New Jerseyans Back Sports Betting, but U.S. Law Stands in the Way
By David Stout | November 11, 2011 12:19 pm

Nearly two-thirds of New Jersey voters approve of betting on sports at casinos and racetracks, Tuesday’s elections demonstrated. Unfortunately for Garden Staters who like to gamble, the federal government does not approve, a situation that at least one state lawmaker has vowed to fight.

The Wall Street Journal’s Law Blog notes that 64 percent of New Jersey voters backed the betting measure. But the ballot language did not indicate that there is a federal ban on sports betting in all but four states, Nevada, Delaware, Oregon and Montana, which managed to get themselves grandfathered out of a 1992 federal law curbing betting.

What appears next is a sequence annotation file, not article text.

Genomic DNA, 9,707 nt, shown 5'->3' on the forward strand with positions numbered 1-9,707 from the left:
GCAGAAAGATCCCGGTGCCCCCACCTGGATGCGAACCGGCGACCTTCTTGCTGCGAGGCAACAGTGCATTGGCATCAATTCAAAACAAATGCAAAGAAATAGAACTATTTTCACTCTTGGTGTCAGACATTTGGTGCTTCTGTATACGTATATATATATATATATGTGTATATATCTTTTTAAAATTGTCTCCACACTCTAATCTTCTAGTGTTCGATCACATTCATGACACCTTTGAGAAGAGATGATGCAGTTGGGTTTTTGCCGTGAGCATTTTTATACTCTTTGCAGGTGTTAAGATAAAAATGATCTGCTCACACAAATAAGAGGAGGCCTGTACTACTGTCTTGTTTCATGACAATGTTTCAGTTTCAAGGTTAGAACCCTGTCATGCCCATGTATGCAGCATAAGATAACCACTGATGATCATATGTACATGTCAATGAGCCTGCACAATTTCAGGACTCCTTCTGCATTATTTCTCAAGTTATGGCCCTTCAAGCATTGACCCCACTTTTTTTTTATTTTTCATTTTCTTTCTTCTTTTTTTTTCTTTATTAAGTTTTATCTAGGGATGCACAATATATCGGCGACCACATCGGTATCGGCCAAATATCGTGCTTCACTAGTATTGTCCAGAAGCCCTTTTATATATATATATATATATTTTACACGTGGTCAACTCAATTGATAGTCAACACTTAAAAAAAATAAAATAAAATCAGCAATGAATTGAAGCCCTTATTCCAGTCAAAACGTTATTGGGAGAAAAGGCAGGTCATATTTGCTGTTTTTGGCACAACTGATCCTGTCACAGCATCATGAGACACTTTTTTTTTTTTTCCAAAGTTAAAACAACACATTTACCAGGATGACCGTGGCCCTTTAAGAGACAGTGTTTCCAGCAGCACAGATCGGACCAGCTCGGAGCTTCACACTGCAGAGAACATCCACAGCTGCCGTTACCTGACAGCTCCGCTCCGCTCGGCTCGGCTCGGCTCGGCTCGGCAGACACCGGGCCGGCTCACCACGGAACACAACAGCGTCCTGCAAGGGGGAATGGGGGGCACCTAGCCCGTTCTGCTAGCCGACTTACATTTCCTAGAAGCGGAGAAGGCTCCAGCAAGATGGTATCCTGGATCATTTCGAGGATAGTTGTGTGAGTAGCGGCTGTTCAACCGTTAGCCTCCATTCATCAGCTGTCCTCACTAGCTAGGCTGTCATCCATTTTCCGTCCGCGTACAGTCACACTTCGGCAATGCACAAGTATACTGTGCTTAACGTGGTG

State Senator Raymond Lesniak (D-Union County) told The Newark Star-Ledger that he will introduce legislation authorizing the Casino Control Commission to issue licenses for sports betting to casinos and racetrack operators. Assuming that it passes, he said, state Attorney General Paula T. Dow could go to federal court and ask that the ban on sports betting be declared unconstitutional.

Lesniak indicated that he hopes New Jersey will have sports betting by the 2012 National Football League season. The NFL is on record opposing gambling on its games, but people whose hearing is unimpaired may detect occasional conversations about point spreads around the water cooler.


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